The Integrative Framework of Technology Use: An Extension and Test

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The integrative framework of technology use (IFTU) posits that to fully explain post-adoption phenomena, four mechanisms—namely, reason-oriented action, sequential updating, feedback, and habit—should be taken into account simultaneously in a unified model. Although IFTU sheds light on the four mechanisms underlying technology use, it lacks a coherent theoretical explanation for the underlying force that leads to the four mechanisms. To offer a more generalized and richer description of the four mechanisms, this study extends IFTU by drawing on the process model of memory in cognitive psychology. In addition, based on the extended IFTU paradigm, a three-wave panel model is developed that incorporates not only proximal effects but also distal effects of the four mechanisms on post-adoption phenomena. Three different sets of data (n = 195, 160, and 342, respectively) are used to test the proposed model. The results of data analysis show that, as expected, the four mechanisms have proximal effects on subsequent evaluations and behavior. Furthermore, consistent with the memory perspective, the sequential updating and habit mechanisms are found to have distal effects on post-adoption phenomena even after controlling for their proximal effects. Overall, the findings of this study indicate that the memory perspective offers not only a seamless explanation of the four mechanisms underlying technology use but also yields deeper insights that can be validated only through a three-or-more-wave panel study. This research contributes to the literature by demonstrating that the extended IFTU paradigm has the potential to serve as a coherent theoretical framework on post-adoption phenomena in which prior experiences are internalized into memories, which in turn regulate later experiences.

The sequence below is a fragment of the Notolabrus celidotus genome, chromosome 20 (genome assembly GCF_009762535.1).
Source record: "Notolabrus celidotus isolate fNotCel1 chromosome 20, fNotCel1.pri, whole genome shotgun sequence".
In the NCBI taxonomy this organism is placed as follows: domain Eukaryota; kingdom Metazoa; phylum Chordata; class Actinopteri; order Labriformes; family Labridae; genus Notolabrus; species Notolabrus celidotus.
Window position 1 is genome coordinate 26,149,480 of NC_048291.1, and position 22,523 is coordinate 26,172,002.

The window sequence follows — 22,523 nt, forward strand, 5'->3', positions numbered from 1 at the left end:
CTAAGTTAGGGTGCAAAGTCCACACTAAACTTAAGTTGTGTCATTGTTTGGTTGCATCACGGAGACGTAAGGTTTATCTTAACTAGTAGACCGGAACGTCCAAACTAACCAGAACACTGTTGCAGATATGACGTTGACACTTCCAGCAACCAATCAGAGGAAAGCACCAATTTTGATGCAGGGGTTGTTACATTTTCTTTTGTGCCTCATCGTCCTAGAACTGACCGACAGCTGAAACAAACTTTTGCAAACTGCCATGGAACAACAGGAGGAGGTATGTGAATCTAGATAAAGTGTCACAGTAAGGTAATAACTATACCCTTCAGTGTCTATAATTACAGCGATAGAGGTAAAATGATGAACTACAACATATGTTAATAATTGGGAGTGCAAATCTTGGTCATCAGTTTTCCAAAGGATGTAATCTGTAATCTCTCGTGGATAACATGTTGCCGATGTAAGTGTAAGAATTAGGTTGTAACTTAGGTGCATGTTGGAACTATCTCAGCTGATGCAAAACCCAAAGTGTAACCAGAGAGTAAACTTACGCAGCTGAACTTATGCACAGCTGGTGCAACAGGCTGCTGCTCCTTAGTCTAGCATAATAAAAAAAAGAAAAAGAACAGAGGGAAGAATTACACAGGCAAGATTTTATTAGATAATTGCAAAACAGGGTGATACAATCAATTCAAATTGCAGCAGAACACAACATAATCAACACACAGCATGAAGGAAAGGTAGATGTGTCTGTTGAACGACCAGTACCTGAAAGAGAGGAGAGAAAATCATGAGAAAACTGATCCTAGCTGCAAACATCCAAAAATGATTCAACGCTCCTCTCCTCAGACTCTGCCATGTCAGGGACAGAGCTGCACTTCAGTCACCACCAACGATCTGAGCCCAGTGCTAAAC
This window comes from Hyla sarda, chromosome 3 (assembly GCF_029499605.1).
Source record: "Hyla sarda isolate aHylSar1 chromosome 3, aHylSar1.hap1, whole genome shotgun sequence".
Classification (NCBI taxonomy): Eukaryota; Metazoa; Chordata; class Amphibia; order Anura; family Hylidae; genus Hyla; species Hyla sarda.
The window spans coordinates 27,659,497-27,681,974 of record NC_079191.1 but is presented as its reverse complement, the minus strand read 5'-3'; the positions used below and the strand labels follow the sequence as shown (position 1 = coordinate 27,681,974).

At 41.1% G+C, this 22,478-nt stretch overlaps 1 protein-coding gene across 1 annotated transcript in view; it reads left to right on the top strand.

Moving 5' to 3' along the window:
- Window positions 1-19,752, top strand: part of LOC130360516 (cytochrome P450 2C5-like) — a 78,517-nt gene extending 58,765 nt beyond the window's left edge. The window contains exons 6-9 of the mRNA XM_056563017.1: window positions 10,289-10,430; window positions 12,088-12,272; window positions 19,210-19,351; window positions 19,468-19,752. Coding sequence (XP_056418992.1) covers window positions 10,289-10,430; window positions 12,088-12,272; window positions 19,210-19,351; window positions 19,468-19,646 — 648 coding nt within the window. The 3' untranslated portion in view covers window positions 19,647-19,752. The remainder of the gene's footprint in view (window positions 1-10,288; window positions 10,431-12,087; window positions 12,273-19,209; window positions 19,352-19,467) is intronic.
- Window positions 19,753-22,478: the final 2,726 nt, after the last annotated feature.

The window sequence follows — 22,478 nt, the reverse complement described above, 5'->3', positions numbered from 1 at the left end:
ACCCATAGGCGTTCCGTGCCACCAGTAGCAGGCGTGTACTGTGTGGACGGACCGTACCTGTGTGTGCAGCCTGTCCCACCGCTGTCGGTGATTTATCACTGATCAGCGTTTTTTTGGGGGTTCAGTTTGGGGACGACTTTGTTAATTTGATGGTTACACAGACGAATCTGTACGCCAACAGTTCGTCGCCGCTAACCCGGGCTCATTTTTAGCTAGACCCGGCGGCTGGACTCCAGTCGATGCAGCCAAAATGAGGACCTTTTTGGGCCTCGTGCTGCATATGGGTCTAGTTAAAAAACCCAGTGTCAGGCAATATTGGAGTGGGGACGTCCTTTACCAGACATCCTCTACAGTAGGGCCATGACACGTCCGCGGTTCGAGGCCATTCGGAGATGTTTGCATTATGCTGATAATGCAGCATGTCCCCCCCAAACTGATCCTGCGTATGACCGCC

Additional Details
Author Sung S. Kim
Year 2009
Volume 33
Issue 3
Keywords Information uncertainty, adverse selection, user-generated content, text analysis, seller reputation, product quality, used goods, electronic markets, information asymmetry, trade patterns
Page Numbers 513-537
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